The Trickiest Thing About Perl (for beginners)

I was recently talking with our awesome UI/UX designer, Ilia, about a problem he was having with Perl. He mostly develops in JavaScript and web technologies, but his front-end obviously has to interact sometimes with the Perl in Webmin. And, sometimes he has to write some Perl, which is not an area he has had any experience with before working with us. Perl can be a tricky language for beginners to the language because of a few quirks that make it behave in seemingly bizarre ways.

I’m going to be a little bit repetitive in this article, as I approach the problem from a couple of different angles, and rewrite the same example over and over, to try to really demonstrate in a concrete way how Perl handles function arguments. It’s a fundamental concept that has to be understood to be successful with Perl, and it’s a source of a lot of confusion for a lot of developers new to Perl.

The Baffling Case of Argument Order

Our story began when I received a ping from Ilia in the middle of the night with the following question:

The Flattening

In summary, if you don’t want to read through all of that, he wanted his function, get_extended_sysinfo to receive two arguments: an array named @info and a scalar named $new_string. So, he did what any programmer might do, and added it to the arguments definition at the start of his function like so:

my ( @info, $new_string ) = @_;

Simple enough, right? Wrong.

This doesn’t do what Ilia thought it would do (and what many programmers would think it would do), because Perl doesn’t handle function arguments the way some other languages do. When you call a Perl function, and unpack the arguments (in @_) into named variables at the start of your function, you get a list of scalars which are aliases of the variables in the function call. It doesn’t send the variables to the function, it always sends scalars flattened into a list. Also important in this discussion is the fact that arrays and hashes in Perl are “slurpy” or greedy. So, when you copy a list of variables into an array or hash, they will consume every value in the list, even if there are other variables after it that could receive some of the values.

Perl function arguments are always passed-by-reference (rather than by value), but in the case of arrays or hashes it is a reference to the scalars within, and not the array or hash as a whole.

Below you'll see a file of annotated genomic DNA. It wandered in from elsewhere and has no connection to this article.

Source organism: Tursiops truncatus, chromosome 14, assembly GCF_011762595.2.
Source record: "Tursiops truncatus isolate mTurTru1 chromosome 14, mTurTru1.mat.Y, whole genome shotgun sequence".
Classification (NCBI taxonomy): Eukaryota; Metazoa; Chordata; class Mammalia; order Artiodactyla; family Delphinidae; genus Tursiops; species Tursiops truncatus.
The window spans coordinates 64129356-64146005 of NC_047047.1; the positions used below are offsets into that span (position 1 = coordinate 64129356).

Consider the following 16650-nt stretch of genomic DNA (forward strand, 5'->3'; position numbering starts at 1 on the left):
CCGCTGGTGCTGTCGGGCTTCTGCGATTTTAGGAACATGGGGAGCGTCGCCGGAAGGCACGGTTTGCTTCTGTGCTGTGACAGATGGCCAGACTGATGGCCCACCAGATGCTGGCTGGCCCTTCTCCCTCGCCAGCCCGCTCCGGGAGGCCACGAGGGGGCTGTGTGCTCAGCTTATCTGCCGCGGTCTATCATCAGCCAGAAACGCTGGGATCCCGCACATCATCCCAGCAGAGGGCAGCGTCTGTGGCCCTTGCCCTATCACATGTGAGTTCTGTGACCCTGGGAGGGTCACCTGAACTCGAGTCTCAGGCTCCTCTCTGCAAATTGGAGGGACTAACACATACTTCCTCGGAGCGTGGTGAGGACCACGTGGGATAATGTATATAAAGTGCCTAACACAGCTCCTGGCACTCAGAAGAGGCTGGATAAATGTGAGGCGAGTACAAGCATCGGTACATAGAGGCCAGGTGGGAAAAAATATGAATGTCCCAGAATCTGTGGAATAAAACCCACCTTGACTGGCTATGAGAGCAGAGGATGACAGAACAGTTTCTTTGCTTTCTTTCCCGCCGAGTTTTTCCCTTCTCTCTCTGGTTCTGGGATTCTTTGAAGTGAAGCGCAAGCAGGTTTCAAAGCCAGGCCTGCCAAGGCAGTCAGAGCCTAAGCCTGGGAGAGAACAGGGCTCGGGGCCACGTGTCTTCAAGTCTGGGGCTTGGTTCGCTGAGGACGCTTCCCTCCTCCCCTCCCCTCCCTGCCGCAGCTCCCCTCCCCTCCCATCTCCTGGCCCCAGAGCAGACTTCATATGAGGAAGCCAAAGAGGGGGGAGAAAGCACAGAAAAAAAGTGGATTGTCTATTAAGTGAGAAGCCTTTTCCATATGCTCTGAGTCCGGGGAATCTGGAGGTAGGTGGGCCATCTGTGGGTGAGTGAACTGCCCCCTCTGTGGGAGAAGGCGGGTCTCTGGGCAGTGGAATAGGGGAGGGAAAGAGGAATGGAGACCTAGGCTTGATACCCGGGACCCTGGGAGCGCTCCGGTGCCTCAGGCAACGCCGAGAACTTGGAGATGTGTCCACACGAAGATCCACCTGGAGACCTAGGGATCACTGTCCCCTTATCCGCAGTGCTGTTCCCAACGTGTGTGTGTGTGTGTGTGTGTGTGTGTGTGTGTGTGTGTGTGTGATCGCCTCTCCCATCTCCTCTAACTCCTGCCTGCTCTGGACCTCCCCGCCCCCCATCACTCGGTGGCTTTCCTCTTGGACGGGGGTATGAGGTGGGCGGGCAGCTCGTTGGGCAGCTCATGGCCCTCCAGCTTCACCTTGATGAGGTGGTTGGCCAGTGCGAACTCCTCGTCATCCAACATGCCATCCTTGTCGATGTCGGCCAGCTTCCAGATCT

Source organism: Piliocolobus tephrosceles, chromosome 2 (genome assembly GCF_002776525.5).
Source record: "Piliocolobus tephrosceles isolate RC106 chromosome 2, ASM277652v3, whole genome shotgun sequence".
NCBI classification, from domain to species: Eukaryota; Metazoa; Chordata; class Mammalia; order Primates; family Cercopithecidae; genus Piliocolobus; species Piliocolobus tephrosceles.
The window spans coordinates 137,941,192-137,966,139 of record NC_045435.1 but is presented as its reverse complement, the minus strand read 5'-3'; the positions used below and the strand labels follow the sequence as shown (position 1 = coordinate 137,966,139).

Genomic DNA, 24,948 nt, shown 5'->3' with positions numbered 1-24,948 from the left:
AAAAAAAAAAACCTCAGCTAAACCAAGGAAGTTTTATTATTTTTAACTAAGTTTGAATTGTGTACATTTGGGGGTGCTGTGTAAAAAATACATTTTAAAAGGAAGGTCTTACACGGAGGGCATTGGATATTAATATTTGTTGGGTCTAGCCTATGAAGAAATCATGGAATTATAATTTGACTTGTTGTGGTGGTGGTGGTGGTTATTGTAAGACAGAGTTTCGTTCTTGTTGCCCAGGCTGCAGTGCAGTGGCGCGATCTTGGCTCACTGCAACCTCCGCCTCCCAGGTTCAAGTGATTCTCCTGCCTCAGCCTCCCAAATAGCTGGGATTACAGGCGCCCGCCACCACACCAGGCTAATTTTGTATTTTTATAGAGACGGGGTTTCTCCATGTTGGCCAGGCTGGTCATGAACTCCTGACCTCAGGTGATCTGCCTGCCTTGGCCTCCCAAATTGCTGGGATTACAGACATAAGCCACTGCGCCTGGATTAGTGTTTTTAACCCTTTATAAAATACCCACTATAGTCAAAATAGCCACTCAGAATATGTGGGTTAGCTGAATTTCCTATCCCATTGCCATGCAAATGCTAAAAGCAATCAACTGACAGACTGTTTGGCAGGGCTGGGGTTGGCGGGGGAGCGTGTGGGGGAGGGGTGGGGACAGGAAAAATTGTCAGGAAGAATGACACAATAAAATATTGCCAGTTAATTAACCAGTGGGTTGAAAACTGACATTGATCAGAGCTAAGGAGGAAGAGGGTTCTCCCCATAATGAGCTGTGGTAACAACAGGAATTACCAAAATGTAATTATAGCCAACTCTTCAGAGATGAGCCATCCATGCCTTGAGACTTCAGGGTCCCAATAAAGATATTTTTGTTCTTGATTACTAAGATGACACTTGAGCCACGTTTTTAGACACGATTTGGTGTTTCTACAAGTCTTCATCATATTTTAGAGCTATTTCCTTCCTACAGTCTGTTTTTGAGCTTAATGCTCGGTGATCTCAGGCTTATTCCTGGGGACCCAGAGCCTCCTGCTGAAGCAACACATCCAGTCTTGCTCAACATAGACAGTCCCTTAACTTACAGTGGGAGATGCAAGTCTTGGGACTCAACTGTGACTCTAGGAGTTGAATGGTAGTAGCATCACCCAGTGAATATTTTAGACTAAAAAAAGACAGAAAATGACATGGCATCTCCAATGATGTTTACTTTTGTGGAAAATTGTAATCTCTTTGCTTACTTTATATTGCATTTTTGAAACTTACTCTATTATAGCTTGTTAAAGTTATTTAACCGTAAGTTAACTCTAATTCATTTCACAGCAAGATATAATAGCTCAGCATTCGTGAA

So, if @info contained (1, 2, 3, 5, 8, 13) and $new_string contained "doot doot" calling get_extended_sysinfo(@info, $new_string) would actually pass the following list of scalars to the function:

(1, 2, 3, 5, 8, 13, "doot doot")

Weird, right? And, after you parse your arguments into named variables, @info would contain the entirety of that list, and $new_string would contain nothing! Ilia’s bafflement over this is understandable (and it’s something that caused me a lot of grief when I started learning Perl, too). Even weirder, flipping the order of the arguments (with $new_string first and @info last) makes it work as expected, because the scalar variable $new_string is not slurpy and only consumes one value.

Another Example

I was having a hard time explaining what the implications of this are, so I wrote up another concrete example using a hash and two strings, to show exactly what it means that Perl flattens complex data structures into lists when calling functions with them. I’d suggest you read over this, make a guess about what it’ll output, and then read on to see what it actually does.

#!/usr/bin/env perl
use strict;
use warnings;
use 5.010;

my $extrakey = "doot";
my $extraval = "toot";

my %hash = (
  name => 'Joe',
  age => 'Grumpy',
);

sub my_function {
  my %hash = @_;

  say $hash{name};
  say $hash{doot};
  say $hash{age};
}

my_function($extrakey, $extraval, %hash);

OK, have you thought about it? Got some theories about what it’ll do?

This will print the following:

Joe
toot
Grumpy

Did you catch what happened there? When we passed in $extrakey and $extraval and received them in the %hash variable, Perl helpfully included the values of those variables in the newly generated %hash (the %hash in my_function is a completely different variable from the %hash defined earlier…Perl has block scope when you use my).

It’s important to understand that if we were to dump the output of %hash outside of my_function, it would still only contain name and age fields. We really are not passing variables into the function, we are passing aliases to scalars. And when we copy @_ into named variables we are passing the values within the variables in a list, and Perl tries to parse it into whatever data structure you’ve asked it to put them in.